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  • 48 votes cast
Mar
31
awarded  Yearling
Mar
14
comment Why did mv delete a file with mv id_rsa *.old?
@cas: "Duplicate" and "underlying problem are the same" are completely different issues. It's very possible for multiple questions to have the same underlying problem; this does not invalidate their status as independent questions. In this case, you're wrongly comparing a question from a user who understands how unix globs work but wants to do something like MSDOS wildcards with a question from a user who mistakenly thinks globs are MSDOS wildcards.
Feb
26
comment On Unix systems, why do we have to explicitly `open()` and `close()` files to be able to `read()` or `write()` them?
@Joshua: Such a system has fundamentally different semantics because unix file descriptors do not refer to files (inodes) but to open file descriptions, of which there may be many for a given file (inode).
Dec
30
revised How to convert an emoticon specified by a U+xxxxx code to utf-8?
edited body
Dec
30
answered How to convert an emoticon specified by a U+xxxxx code to utf-8?
Nov
17
comment Host name changed remotely by wifi?
Yes, this is a bug, but one that people depending on it don't want fixed. :-(
Oct
11
comment Is there a way to get Linux to treat an initramfs as the final root filesystem?
@mikeserv: Despite being frustrating, discussing this was productive in tracking down the issue. I've added an answer including notes on why I expected what I want to be possible, why it's not practical without modifying the kernel, and how the kernel could be trivially modified to support it.
Oct
11
answered Is there a way to get Linux to treat an initramfs as the final root filesystem?
Oct
10
comment Is there a way to get Linux to treat an initramfs as the final root filesystem?
The kernel does not ignore it when an initramfs is appended, only when /init actually exists in the initramfs. Otherwise it tries to mount the root= device, mounts devtmpfs, and executes /sbin/init (or the init= command).
Oct
10
comment Is there a way to get Linux to treat an initramfs as the final root filesystem?
@mikeserv: The distinction between "no initramfs" and "empty initramfs" is inconsequential. Either way, the kernel, not userspace, mounts the filesystem specified by root=. You can read this code in init/do_mounts.c. It most definitely happens in the kernel because there are no userspace programs in existence at this point.
Oct
10
comment Is there a way to get Linux to treat an initramfs as the final root filesystem?
@mikeserv: Are you ignoring everything I've said? In case (1) there is no initramfs. The kernel mounts the final (and only) root fs directly. My question is how to get an initramfs treated like a normal root.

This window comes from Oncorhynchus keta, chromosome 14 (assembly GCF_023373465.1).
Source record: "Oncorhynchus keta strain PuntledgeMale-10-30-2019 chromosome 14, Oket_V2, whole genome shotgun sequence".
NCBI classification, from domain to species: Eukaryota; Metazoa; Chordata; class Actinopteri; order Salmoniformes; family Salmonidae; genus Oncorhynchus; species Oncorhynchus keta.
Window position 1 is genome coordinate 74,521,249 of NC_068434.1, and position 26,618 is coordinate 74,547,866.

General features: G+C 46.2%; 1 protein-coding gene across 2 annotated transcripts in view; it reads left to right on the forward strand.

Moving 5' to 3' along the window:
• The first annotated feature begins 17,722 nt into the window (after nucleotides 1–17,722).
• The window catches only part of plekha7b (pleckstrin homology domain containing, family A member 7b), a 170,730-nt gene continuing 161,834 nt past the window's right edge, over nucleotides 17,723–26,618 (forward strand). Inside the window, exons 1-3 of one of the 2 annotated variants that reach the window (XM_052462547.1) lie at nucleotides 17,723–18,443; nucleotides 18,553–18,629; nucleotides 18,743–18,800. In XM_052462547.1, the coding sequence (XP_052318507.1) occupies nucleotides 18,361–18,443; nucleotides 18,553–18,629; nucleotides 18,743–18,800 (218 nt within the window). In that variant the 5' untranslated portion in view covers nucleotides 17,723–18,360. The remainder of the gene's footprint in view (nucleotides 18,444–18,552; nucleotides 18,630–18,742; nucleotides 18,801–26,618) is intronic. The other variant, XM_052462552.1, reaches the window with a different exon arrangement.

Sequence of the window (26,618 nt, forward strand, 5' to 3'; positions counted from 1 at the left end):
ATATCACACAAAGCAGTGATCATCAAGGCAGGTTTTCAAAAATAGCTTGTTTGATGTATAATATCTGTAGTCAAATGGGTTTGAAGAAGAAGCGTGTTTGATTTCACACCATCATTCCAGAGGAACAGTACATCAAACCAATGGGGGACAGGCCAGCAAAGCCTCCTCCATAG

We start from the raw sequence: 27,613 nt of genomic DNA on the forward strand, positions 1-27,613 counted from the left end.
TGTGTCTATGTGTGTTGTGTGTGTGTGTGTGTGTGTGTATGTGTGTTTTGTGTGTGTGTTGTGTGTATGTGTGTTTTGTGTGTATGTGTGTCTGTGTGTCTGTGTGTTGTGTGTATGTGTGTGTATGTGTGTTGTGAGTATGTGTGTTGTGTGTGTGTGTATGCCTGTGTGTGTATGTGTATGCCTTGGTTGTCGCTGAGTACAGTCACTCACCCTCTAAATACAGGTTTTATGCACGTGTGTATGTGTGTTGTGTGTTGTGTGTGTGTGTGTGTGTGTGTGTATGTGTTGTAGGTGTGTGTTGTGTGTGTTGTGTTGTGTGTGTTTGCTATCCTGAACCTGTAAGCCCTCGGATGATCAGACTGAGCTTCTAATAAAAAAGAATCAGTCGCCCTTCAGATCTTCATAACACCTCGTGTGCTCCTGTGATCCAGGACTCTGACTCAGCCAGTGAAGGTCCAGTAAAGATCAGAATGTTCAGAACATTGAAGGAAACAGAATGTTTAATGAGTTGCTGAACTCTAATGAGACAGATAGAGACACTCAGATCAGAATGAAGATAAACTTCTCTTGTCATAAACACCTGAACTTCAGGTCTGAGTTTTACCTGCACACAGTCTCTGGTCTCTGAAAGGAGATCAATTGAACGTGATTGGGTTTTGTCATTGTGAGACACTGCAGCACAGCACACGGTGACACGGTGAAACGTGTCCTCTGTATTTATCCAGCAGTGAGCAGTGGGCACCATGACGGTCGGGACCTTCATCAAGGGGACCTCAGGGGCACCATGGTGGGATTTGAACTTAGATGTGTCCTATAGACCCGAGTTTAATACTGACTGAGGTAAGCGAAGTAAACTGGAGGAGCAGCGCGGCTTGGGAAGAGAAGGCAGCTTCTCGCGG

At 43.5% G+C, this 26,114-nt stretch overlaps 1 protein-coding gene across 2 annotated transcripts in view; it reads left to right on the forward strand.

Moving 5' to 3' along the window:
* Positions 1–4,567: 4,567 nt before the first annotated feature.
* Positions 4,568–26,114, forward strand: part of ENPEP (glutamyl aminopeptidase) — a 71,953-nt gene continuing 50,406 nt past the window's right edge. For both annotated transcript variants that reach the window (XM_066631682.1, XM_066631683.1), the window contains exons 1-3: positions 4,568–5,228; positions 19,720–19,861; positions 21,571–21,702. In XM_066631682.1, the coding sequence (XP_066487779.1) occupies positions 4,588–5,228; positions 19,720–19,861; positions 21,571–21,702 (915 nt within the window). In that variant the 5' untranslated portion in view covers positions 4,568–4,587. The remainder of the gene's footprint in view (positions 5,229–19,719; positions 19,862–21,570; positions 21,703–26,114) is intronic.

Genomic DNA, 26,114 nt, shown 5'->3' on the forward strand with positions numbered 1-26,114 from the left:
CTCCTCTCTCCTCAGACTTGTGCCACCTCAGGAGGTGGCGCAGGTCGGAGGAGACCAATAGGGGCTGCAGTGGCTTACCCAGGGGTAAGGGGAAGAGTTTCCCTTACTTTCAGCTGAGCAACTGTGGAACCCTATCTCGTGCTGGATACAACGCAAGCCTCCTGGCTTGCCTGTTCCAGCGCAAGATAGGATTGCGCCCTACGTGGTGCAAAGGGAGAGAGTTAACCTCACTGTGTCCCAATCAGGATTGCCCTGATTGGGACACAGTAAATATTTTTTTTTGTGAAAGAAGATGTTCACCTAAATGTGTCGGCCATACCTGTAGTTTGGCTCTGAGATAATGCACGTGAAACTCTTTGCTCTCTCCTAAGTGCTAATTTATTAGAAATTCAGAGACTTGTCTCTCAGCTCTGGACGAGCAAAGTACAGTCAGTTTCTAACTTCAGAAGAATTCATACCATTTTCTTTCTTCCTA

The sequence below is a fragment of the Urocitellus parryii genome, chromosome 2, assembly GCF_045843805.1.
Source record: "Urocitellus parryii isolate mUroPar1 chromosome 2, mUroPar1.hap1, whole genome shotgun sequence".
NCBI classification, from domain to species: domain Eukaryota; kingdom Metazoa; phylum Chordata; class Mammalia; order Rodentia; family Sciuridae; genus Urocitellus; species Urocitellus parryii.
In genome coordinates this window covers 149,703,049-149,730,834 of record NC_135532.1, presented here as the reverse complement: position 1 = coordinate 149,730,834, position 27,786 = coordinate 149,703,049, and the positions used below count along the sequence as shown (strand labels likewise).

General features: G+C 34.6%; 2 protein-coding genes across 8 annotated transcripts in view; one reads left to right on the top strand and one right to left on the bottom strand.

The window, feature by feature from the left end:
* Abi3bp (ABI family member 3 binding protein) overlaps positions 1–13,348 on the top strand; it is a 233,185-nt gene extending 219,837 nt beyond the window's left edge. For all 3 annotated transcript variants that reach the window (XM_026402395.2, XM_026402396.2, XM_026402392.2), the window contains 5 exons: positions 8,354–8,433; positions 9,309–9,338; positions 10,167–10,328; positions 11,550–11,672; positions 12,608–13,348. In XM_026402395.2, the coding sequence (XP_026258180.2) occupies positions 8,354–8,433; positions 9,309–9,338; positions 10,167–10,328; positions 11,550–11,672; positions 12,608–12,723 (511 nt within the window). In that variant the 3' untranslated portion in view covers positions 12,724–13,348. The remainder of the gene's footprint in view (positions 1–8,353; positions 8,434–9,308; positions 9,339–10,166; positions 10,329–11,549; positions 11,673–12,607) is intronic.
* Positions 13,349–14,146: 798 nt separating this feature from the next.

Oct
10
comment Is there a way to get Linux to treat an initramfs as the final root filesystem?
@mikeserv: There are two scenarios I'm comparing whose behaviors differ: (1) no initrd image at all, root= processed by the kernel to directly mount the main filesystem, (2) exact same filesystem as in case 1, but linked into the kernel as an initramfs. I want to use exactly the same boot sequence for both, but the kernel insists on starting them differently because it thinks the latter is a temporary fs that will mount the real root fs later. I am asking if there's a way to inhibit this behavior and have the kernel treat both the same.
Oct
10
comment Is there a way to get Linux to treat an initramfs as the final root filesystem?
@mikeserv: My init executable most certainly does not handle root= because I wrote it. Please stop trying to answer this question with reasoning based on what your distro is doing. This question is about kernel behavior not typical initrd scripts' behaviors. The root= case I'm talking about is when no initrd whatsoever exists and the kernel does the mounting.
Oct
10
comment Is there a way to get Linux to treat an initramfs as the final root filesystem?
@mikeserv: That's false. With a normal root= root fs, devtmpfs is mounted by default by the kernel (CONFIG_DEVTMPFS_MOUNT) before any userspace processes execute, allowing /dev/console to be opened for the init process (by the kernel) without any hard device nodes existing anywhere, and the command specified by init= is executed as pid 1. This does not happen with initramfs. The difference in behavior is definitely on the kernel side and not in userspace. It's trivially testable with a fs consisting of a single static-linked program.
Oct
10
comment Is there a way to get Linux to treat an initramfs as the final root filesystem?
@mikeserv: The question is how to make an initramfs (linked into the kernel, but that doesn't matter to the question) get treated the way a normal root fs would get treated. If you want to say "Linux does not support that", that would be an answer. Claiming that it's already doing that is false and not helpful.
Oct
10
comment Is there a way to get Linux to treat an initramfs as the final root filesystem?
@mikeserv: You can observe all the behaviors I described with a trivial initramfs containing nothing but a static-linked program named init which lists the contents of /dev.
Oct
10
comment Is there a way to get Linux to treat an initramfs as the final root filesystem?
@mikeserv: Your comment is demonstrably false and does not address the question.
Oct
10
asked Is there a way to get Linux to treat an initramfs as the final root filesystem?
Sep
29
answered Is there a reason I would not add /usr/local/sbin, /usr/sbin, /sbin to my path on Debian?
Sep
14
comment Why are all my SSH attempts failing due to timeout?
@Hut8: Is right. Of your 3 possibilities, only the third one (firewall) could possibly lead to timeouts.